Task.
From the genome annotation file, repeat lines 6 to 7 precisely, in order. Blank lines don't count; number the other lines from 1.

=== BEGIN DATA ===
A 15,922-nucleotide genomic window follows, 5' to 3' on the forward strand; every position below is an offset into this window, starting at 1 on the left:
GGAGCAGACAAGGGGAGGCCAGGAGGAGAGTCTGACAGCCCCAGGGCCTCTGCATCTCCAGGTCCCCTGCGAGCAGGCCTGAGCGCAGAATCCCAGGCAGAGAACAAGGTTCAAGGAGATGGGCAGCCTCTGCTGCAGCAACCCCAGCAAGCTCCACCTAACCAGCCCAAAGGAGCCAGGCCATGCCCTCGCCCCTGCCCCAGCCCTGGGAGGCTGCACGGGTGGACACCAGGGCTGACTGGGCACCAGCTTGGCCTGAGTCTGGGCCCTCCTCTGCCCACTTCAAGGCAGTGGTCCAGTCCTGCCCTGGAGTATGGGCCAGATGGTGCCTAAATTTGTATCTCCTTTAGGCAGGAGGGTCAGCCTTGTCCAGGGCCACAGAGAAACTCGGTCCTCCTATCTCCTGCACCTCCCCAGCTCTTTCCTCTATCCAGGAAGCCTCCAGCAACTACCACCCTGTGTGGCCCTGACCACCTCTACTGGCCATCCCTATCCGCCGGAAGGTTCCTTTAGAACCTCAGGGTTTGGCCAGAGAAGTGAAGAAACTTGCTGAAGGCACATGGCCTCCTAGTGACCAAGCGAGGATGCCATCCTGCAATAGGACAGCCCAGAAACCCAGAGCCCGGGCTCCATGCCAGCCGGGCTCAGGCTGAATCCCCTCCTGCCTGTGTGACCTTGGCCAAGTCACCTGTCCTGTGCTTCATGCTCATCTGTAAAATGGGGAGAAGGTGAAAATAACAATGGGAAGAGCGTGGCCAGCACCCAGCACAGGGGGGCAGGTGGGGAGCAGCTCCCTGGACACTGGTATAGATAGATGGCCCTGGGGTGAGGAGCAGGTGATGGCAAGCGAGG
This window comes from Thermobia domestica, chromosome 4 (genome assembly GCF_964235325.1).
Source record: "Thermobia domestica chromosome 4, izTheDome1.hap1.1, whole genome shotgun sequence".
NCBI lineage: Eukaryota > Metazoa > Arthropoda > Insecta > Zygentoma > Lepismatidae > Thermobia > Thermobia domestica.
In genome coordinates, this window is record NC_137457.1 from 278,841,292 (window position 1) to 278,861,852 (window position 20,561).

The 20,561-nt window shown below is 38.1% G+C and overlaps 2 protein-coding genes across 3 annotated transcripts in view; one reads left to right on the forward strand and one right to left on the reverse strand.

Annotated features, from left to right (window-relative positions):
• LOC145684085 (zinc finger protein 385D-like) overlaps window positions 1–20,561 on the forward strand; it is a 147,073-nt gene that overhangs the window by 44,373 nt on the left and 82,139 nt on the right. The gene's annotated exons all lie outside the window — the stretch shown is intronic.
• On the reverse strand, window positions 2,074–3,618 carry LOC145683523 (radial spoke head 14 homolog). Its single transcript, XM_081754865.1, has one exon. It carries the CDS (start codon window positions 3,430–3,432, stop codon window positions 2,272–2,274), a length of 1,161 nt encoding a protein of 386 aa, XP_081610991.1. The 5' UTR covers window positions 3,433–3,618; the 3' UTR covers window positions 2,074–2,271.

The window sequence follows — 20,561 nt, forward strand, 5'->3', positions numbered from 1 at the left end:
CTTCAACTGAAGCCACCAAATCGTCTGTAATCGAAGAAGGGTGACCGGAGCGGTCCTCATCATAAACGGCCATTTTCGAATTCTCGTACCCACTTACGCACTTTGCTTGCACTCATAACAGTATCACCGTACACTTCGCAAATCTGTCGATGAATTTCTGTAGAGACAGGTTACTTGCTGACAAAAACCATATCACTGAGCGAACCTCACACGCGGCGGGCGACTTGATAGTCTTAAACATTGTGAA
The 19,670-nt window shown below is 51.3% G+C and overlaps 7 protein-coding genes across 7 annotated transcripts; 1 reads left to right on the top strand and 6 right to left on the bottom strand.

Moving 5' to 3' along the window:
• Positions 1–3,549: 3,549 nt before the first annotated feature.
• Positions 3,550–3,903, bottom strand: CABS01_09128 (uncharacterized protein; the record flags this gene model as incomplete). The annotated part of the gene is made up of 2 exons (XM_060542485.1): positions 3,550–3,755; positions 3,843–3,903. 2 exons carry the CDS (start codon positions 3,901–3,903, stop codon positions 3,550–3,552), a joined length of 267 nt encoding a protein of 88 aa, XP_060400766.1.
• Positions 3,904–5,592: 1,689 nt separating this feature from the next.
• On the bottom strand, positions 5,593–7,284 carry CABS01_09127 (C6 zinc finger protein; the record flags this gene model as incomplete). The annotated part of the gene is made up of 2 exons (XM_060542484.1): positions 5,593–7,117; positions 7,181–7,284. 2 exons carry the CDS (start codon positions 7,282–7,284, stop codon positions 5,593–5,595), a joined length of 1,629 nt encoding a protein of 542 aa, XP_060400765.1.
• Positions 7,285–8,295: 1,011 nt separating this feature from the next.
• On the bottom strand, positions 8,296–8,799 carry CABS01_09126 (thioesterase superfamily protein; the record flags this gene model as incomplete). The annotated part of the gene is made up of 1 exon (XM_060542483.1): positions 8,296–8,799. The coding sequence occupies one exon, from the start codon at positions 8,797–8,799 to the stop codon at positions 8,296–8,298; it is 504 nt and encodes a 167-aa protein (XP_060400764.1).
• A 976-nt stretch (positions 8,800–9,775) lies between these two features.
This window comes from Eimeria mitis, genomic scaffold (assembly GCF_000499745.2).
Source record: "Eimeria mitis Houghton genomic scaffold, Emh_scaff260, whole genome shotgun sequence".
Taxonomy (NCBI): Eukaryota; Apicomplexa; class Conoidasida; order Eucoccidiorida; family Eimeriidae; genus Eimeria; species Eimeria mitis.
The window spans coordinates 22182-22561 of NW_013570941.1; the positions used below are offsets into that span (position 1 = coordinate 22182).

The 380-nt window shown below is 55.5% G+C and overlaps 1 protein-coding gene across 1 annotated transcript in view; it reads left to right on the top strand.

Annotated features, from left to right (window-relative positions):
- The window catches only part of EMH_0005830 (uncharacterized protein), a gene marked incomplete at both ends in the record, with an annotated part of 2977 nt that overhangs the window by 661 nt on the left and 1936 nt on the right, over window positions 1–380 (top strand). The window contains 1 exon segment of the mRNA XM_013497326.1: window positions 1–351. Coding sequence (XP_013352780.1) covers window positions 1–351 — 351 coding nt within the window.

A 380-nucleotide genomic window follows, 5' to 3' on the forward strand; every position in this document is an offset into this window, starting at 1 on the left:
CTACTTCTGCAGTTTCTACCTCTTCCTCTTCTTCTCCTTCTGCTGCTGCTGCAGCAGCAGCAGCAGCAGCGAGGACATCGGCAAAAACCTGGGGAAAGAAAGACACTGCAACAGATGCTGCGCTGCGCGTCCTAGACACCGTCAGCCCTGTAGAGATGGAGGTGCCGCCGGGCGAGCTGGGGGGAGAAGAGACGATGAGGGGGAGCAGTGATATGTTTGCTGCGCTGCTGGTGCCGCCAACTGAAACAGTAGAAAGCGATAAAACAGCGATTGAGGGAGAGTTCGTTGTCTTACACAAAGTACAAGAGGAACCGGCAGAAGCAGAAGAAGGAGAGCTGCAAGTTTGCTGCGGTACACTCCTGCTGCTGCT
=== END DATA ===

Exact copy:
In genome coordinates, this window is record NC_137457.1 from 278,841,292 (window position 1) to 278,861,852 (window position 20,561).

The 20,561-nt window shown below is 38.1% G+C and overlaps 2 protein-coding genes across 3 annotated transcripts in view; one reads left to right on the forward strand and one right to left on the reverse strand.